Resistance-start induction-run and capacitor-start induction-run motors are very similar in construction. The stator winding of both motors contains both a start winding and a run winding. The start winding is made of smaller wire and placed higher in the metal core material than the run winding, as shown in Figure 11–3. Since the start winding is made with smaller wire than the run winding, it will exhibit a higher resistance than the run winding. Placing the run winding deeper in the metal core material causes it to exhibit a greater amount of inductance that the start winding. Electrically, the winding appears similar to the circuit shown in Figure 11–4. The stator is constructed in this


manner to produce a phase shift between the cur- rent flowing through the run winding and the current flowing through the start winding. Both the resistance-start and capacitor-start induction- run motors start rotation by producing a rotating magnetic field in the stator winding. Recall that a rotating magnetic field cannot be produced with a single phase.

Resistance-Start Induction-Run Motor

The rotating magnetic field of the resistance-start induction-run motor is produced by the out-of-phase currents in the run and start windings. Since the run winding appears more inductive and less resistive than the start winding, the current flow in the run winding will be close to 90 degrees out-of-phase with the applied voltage. The start winding appears more resistive and less inductive than the run winding, causing the start winding’s current to be less out-of-phase with the applied voltage, as shown in Figure 11–5. The phase-angle difference between current in the run winding and current in the start winding of a resistance-start induction-run motor is generally 35 to 40 degrees. This is enough phase- angle difference to produce a weak rotating field, and consequently a weak torque, to start the motor. Once the motor reaches about 75% of its rated speed, the start winding is disconnected from the circuit and the motor continues to operate on the run winding. In nonhermetically sealed motors, the start winding is generally disconnected with a centrifugal switch. A centrifugal switch is shown in Figure 11–6. The contacts of the centrifugal switch are connected in series with the start winding, as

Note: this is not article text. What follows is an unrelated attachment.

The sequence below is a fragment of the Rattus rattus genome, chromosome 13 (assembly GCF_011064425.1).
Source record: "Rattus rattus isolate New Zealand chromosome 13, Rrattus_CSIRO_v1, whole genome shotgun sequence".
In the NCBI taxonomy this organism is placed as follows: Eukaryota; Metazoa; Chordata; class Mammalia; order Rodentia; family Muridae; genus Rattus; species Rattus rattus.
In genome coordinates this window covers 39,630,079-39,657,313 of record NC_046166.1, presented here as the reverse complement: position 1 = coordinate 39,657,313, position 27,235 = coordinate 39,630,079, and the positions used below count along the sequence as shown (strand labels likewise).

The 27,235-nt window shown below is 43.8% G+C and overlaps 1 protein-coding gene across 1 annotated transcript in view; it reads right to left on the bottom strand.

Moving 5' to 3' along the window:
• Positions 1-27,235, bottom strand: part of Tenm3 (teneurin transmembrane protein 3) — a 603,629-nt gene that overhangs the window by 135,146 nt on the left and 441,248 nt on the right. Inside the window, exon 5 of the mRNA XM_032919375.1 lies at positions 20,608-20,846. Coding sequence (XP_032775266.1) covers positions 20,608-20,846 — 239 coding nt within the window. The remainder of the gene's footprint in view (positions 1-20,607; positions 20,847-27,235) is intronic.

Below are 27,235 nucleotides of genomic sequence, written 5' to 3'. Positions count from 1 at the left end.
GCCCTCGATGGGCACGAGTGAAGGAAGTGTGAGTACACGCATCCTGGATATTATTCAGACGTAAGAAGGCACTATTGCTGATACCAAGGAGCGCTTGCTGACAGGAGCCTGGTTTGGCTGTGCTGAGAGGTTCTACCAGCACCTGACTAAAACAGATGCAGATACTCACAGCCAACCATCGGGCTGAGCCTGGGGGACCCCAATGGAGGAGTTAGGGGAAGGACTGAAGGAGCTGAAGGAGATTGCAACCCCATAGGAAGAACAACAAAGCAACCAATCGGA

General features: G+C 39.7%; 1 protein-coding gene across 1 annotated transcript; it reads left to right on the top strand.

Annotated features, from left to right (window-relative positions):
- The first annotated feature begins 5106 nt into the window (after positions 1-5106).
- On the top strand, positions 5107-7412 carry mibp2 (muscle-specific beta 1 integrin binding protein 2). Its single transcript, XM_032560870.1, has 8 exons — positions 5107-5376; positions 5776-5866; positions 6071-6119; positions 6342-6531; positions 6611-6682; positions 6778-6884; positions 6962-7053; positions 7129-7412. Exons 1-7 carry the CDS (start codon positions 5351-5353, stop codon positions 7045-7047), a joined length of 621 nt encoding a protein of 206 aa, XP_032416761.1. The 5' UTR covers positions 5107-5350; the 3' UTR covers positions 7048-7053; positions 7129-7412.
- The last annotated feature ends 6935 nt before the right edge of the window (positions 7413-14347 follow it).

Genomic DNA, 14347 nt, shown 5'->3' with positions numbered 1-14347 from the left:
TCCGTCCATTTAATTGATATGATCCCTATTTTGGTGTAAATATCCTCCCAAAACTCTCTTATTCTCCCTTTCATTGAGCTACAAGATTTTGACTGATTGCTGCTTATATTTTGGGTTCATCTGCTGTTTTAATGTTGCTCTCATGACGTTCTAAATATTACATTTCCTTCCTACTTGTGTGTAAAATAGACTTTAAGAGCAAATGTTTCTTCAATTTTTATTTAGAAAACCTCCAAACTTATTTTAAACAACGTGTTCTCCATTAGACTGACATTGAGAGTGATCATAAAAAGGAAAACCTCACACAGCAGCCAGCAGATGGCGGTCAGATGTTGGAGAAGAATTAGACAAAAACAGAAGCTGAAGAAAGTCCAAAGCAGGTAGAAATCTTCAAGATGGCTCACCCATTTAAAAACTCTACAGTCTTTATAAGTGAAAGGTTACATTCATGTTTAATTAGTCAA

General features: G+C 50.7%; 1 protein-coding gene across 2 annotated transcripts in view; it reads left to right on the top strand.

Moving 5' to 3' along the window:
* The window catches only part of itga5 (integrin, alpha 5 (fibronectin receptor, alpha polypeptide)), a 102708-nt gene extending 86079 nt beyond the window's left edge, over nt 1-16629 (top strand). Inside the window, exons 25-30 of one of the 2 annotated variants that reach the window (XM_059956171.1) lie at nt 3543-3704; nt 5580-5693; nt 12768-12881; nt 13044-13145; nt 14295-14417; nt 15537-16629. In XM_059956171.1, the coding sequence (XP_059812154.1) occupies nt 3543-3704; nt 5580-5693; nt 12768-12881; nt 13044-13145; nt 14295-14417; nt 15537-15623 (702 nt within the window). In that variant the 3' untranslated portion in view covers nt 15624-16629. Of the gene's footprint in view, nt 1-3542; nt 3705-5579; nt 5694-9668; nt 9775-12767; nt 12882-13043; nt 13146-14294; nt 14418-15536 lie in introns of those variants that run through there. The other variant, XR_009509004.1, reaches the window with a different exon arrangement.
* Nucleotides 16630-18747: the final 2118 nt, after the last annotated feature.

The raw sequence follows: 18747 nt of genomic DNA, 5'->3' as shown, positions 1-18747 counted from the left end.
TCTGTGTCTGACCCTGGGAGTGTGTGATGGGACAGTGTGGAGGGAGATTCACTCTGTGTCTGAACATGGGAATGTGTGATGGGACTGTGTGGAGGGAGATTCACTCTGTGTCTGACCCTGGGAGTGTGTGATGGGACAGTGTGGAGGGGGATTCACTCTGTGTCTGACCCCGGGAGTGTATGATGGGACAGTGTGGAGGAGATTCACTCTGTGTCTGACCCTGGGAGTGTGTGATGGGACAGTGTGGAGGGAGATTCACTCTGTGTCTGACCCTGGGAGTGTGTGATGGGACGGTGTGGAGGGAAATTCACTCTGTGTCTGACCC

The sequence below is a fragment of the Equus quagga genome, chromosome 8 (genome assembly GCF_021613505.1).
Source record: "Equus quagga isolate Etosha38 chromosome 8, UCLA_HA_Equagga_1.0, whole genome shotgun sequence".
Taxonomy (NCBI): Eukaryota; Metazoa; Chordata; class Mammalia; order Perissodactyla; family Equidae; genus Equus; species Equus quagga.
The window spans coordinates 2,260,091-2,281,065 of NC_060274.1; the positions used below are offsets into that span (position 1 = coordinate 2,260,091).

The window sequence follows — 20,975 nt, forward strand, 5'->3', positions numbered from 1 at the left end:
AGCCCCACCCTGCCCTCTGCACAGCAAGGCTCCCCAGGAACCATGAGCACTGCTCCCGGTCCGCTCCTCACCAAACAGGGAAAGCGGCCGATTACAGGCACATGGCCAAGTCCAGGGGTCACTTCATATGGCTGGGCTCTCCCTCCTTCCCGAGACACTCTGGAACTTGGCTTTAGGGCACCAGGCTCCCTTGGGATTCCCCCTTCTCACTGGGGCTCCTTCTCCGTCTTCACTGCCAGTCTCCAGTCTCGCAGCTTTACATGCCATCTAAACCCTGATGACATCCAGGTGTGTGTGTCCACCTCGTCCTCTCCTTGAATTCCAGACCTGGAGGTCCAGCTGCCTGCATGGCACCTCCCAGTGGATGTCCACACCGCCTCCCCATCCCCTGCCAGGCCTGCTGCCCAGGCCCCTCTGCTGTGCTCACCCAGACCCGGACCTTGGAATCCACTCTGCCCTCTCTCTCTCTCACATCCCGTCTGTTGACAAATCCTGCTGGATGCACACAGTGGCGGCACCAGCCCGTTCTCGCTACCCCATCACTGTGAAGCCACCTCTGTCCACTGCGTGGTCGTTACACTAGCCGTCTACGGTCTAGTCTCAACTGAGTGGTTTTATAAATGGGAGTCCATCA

shown in Figure 11–7. When the motor is at rest or not running, the contacts of the centrifugal switch are closed and provide a circuit to the start winding. When the motor is started and reaches about 75% of its rated speed, a counterweight on the centrifugal switch moves outward because of centrifugal force, causing the contacts to open and disconnect the start winding from power. The motor continues to operate on the run winding.

When the start winding is disconnected from the circuit, a rotating magnetic field is no longer produced in the stator. This type of motor continues to operate because of current inducted in the squirrel cage windings in the rotor. Squirrel cage rotors are so named because they contain bars inside the rotor that would resemble a squirrel cage if the laminations were removed, as shown in Figure 11–8.